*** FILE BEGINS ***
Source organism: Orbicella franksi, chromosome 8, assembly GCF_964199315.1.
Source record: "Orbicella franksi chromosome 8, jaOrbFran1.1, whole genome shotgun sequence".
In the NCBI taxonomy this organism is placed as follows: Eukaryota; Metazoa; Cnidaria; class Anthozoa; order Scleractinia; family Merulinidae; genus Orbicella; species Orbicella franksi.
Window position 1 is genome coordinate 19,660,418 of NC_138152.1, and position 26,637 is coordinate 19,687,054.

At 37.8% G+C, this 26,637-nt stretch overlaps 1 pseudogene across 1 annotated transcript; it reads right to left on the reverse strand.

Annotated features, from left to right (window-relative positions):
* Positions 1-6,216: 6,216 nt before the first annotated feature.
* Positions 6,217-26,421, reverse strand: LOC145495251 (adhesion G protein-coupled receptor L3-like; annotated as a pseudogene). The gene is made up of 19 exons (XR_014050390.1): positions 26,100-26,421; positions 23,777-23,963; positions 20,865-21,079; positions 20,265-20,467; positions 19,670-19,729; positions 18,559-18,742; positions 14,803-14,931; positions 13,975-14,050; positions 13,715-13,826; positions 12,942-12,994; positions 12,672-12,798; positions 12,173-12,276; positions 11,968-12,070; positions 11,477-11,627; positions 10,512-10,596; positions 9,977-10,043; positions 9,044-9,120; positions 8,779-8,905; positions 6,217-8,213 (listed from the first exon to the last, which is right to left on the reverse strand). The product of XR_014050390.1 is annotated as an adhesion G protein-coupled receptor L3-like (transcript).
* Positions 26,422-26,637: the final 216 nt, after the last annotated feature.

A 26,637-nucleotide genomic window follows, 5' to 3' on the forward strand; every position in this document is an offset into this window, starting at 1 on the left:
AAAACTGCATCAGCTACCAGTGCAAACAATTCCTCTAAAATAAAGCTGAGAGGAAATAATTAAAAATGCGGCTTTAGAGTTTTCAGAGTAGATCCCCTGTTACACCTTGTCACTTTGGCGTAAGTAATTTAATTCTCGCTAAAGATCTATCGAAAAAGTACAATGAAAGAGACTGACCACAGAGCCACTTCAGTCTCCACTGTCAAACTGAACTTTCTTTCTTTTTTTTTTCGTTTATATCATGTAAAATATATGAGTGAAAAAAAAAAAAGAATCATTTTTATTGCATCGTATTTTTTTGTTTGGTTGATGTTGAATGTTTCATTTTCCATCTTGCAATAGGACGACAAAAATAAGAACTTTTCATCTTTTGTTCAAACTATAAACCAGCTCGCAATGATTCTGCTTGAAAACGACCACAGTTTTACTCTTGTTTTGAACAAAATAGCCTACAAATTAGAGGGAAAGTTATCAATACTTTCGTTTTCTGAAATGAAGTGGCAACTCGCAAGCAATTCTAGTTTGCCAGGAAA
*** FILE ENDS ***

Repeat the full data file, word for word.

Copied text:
Source organism: Orbicella franksi, chromosome 8, assembly GCF_964199315.1.
Source record: "Orbicella franksi chromosome 8, jaOrbFran1.1, whole genome shotgun sequence".
In the NCBI taxonomy this organism is placed as follows: Eukaryota; Metazoa; Cnidaria; class Anthozoa; order Scleractinia; family Merulinidae; genus Orbicella; species Orbicella franksi.
Window position 1 is genome coordinate 19,660,418 of NC_138152.1, and position 26,637 is coordinate 19,687,054.

At 37.8% G+C, this 26,637-nt stretch overlaps 1 pseudogene across 1 annotated transcript; it reads right to left on the reverse strand.

Annotated features, from left to right (window-relative positions):
* Positions 1-6,216: 6,216 nt before the first annotated feature.
* Positions 6,217-26,421, reverse strand: LOC145495251 (adhesion G protein-coupled receptor L3-like; annotated as a pseudogene). The gene is made up of 19 exons (XR_014050390.1): positions 26,100-26,421; positions 23,777-23,963; positions 20,865-21,079; positions 20,265-20,467; positions 19,670-19,729; positions 18,559-18,742; positions 14,803-14,931; positions 13,975-14,050; positions 13,715-13,826; positions 12,942-12,994; positions 12,672-12,798; positions 12,173-12,276; positions 11,968-12,070; positions 11,477-11,627; positions 10,512-10,596; positions 9,977-10,043; positions 9,044-9,120; positions 8,779-8,905; positions 6,217-8,213 (listed from the first exon to the last, which is right to left on the reverse strand). The product of XR_014050390.1 is annotated as an adhesion G protein-coupled receptor L3-like (transcript).
* Positions 26,422-26,637: the final 216 nt, after the last annotated feature.

A 26,637-nucleotide genomic window follows, 5' to 3' on the forward strand; every position in this document is an offset into this window, starting at 1 on the left:
AAAACTGCATCAGCTACCAGTGCAAACAATTCCTCTAAAATAAAGCTGAGAGGAAATAATTAAAAATGCGGCTTTAGAGTTTTCAGAGTAGATCCCCTGTTACACCTTGTCACTTTGGCGTAAGTAATTTAATTCTCGCTAAAGATCTATCGAAAAAGTACAATGAAAGAGACTGACCACAGAGCCACTTCAGTCTCCACTGTCAAACTGAACTTTCTTTCTTTTTTTTTTCGTTTATATCATGTAAAATATATGAGTGAAAAAAAAAAAAGAATCATTTTTATTGCATCGTATTTTTTTGTTTGGTTGATGTTGAATGTTTCATTTTCCATCTTGCAATAGGACGACAAAAATAAGAACTTTTCATCTTTTGTTCAAACTATAAACCAGCTCGCAATGATTCTGCTTGAAAACGACCACAGTTTTACTCTTGTTTTGAACAAAATAGCCTACAAATTAGAGGGAAAGTTATCAATACTTTCGTTTTCTGAAATGAAGTGGCAACTCGCAAGCAATTCTAGTTTGCCAGGAAA